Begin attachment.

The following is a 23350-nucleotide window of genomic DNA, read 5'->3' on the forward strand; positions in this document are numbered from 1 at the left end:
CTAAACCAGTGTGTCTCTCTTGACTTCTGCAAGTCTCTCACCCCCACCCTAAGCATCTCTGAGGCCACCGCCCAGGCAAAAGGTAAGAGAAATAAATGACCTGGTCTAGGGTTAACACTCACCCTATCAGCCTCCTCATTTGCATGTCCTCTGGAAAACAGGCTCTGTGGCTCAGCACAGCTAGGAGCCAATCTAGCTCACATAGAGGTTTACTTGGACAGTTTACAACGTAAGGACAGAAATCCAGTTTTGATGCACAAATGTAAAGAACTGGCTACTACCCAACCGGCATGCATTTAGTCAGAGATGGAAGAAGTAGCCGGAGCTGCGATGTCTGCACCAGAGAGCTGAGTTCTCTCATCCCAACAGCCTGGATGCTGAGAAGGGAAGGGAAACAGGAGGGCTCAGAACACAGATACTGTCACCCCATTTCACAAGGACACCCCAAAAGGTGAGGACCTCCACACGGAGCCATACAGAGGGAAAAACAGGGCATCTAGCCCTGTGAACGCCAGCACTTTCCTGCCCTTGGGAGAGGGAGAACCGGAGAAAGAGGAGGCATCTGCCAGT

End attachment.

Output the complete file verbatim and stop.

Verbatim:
The following is a 23350-nucleotide window of genomic DNA, read 5'->3' on the forward strand; positions in this document are numbered from 1 at the left end:
CTAAACCAGTGTGTCTCTCTTGACTTCTGCAAGTCTCTCACCCCCACCCTAAGCATCTCTGAGGCCACCGCCCAGGCAAAAGGTAAGAGAAATAAATGACCTGGTCTAGGGTTAACACTCACCCTATCAGCCTCCTCATTTGCATGTCCTCTGGAAAACAGGCTCTGTGGCTCAGCACAGCTAGGAGCCAATCTAGCTCACATAGAGGTTTACTTGGACAGTTTACAACGTAAGGACAGAAATCCAGTTTTGATGCACAAATGTAAAGAACTGGCTACTACCCAACCGGCATGCATTTAGTCAGAGATGGAAGAAGTAGCCGGAGCTGCGATGTCTGCACCAGAGAGCTGAGTTCTCTCATCCCAACAGCCTGGATGCTGAGAAGGGAAGGGAAACAGGAGGGCTCAGAACACAGATACTGTCACCCCATTTCACAAGGACACCCCAAAAGGTGAGGACCTCCACACGGAGCCATACAGAGGGAAAAACAGGGCATCTAGCCCTGTGAACGCCAGCACTTTCCTGCCCTTGGGAGAGGGAGAACCGGAGAAAGAGGAGGCATCTGCCAGT